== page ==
Well, this is going to be subjective, but I suppose it’s true for any guitar. I like it for what it is. I don’t intend to do any recording or gigging with it. It’s just meant for practice when I travel. And for that, it works perfectly! The full-scale length is great because the skills are transferable. If you are getting better at something, you’ll be able to repeat it with your regular guitar at home. This is not a miniature guitar, it’s just a traveler guitar. The fact that the body is smaller does feel a little awkward at times. I haven’t been able to place it comfortably on my legs to play sitting down, which is a bummer because I don’t end up wanting to play it for too long. It just makes my back ache because you have to sit in awkward positions to get the guitar to sit just right. Playing standing up is a better idea with this, but if you’re just practicing, I don’t know that you’d want to do that every time you play. And again, because the body is smaller, palm-muting felt less comfortable than it did on regular guitars. It’s not really a big deal as I can still practice a lot of different techniques, but it’s worth mentioning.

I will also add here that changing strings will be a little challenging at first due to the smaller space you’d have to work with. I would highly suggest you watch a tutorial video from Traveler Guitar itself. I applied their tips and everything went much smoother.

In order to keep my travel gear as small as possible, I decided to use Positive Grid’s BIAS FX Mobile on my iPad. I bought the Apogee Jam to be my interface. The Jam is a really versatile interface. It comes with a few cables, so you don’t have to use it on your iPad, it’s perfectly fine as a USB interface for your laptops too. I won’t talk too much about the Jam because it’s a great product and does exactly what you want it to do. I’m starting to like the Apogee brand more and more. This is my third product from them and none of them has disappointed me.

There’s been a lot of talk about the BIAS FX Mobile online so let me touch upon that a bit. I’ll start by saying I like it a lot. Listen, if you expect a mobile app to do what an AU or VST plug-in can on your iMac, then you’re not being fair at all. Having said that, I’ve tried IK Multimedia’s Amplitube mobile app and in my opinion the BIAS sounds so much better. Plus, it’s so much easier to use! Amplitube isn’t super user-friendly. Furthermore, what BIAS offers is a much clearer bundle. You know what you’re getting with a few different bundles, and you get a lot within each! With Amplitube, I felt like everything was extra. You just have to keep paying to get to a certain variety in your tone. The last time I tried Amplitube was more than a year ago, so I fully acknowledge that they may have made updates. But with BIAS, I got going right away. While it’s easy to create your own tones, you don’t even have to go there. I downloaded a few patches from the BIAS ToneCloud. There’s some great stuff there and what I got was even better than what I needed for travel practice. I actually started practicing with some of these tones at home now! And a good rule of thumb when it comes to tone, if it is good enough for Marty Friedman, it’s good enough for me!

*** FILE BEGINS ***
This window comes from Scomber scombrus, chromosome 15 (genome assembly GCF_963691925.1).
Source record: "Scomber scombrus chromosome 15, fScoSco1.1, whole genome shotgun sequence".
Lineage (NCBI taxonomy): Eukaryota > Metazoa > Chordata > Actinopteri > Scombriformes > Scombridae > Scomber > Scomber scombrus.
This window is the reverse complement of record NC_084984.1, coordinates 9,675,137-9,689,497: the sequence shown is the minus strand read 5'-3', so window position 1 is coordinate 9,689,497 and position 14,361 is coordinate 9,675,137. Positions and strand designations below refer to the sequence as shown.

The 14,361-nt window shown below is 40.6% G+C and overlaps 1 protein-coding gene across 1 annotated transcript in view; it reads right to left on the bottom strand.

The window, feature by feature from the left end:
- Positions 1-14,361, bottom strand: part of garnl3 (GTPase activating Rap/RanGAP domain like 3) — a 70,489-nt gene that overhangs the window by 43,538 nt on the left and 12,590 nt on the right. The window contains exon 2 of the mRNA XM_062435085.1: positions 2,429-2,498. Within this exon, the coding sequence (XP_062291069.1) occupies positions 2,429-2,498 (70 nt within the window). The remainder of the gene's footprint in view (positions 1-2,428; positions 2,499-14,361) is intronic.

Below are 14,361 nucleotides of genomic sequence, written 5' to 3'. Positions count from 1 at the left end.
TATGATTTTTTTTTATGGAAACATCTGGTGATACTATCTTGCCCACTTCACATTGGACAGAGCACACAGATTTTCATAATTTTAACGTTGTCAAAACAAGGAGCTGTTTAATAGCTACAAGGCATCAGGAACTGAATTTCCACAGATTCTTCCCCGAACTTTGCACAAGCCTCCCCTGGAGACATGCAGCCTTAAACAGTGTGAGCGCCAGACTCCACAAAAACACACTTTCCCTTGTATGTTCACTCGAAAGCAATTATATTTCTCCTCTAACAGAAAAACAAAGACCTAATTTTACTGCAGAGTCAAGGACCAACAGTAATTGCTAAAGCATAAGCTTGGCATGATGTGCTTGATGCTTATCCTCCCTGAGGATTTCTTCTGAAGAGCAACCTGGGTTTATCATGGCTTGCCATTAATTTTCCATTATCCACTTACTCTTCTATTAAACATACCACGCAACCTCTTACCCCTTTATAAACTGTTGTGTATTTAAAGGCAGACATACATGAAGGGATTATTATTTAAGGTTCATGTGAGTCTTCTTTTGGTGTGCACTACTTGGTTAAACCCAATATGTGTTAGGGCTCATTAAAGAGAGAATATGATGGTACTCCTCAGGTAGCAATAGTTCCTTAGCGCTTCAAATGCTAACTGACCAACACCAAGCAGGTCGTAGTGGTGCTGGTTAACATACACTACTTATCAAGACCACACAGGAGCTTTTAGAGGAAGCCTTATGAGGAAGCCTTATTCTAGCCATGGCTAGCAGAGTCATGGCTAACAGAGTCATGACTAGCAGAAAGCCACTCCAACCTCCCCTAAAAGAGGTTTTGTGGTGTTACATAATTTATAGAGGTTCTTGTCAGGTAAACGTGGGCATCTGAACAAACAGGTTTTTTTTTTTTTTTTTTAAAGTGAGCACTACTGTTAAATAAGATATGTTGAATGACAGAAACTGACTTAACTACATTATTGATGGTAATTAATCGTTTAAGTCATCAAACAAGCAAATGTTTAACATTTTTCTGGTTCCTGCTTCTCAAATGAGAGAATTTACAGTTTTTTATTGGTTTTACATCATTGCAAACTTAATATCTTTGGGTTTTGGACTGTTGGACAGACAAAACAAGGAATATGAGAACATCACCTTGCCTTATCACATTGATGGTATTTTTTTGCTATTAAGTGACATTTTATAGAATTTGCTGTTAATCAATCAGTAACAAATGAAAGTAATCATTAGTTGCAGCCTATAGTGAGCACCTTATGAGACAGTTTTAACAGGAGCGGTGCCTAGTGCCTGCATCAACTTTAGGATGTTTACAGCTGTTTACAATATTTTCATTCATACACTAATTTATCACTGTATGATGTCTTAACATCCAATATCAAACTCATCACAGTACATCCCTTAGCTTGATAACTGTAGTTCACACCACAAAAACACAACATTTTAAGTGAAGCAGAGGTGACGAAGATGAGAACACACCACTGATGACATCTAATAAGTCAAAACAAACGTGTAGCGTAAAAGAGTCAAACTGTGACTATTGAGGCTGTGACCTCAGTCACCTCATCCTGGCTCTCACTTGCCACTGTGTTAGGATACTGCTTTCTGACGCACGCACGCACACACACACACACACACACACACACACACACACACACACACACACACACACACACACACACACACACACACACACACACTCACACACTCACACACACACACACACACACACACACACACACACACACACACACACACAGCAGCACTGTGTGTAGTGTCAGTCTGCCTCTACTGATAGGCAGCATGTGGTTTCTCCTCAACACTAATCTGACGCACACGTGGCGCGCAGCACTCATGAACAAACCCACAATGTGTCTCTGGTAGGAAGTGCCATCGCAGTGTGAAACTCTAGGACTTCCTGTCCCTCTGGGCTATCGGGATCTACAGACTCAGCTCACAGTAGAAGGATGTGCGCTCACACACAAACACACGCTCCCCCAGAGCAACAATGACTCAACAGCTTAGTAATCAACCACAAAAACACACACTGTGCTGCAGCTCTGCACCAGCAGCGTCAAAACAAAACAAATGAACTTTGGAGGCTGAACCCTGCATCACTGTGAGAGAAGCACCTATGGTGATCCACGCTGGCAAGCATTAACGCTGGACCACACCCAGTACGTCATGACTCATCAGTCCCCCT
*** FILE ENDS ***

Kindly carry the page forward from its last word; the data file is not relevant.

one of the patches I use a lot

The headphones I used were an old pair of Bose Noise-canceling headphones. I have far better ones at home for when I record, but I needed voice canceling for air travel. I wasn’t gonna pack two pairs of headphones for practice either. There are better options for playing, but I got what I needed.

So, there you have it. This is my current travel gear and so far, everything has been working well to keep me practicing with a wide variety of tones. If you have any questions about any of the equipment or apps I talked about, let me know! And I’m curious; what do you like to bring with you on travel? If you have traveled with regular sized guitars, what was your experience like with airline companies? Did they allow you to take your instrument with you on the plane?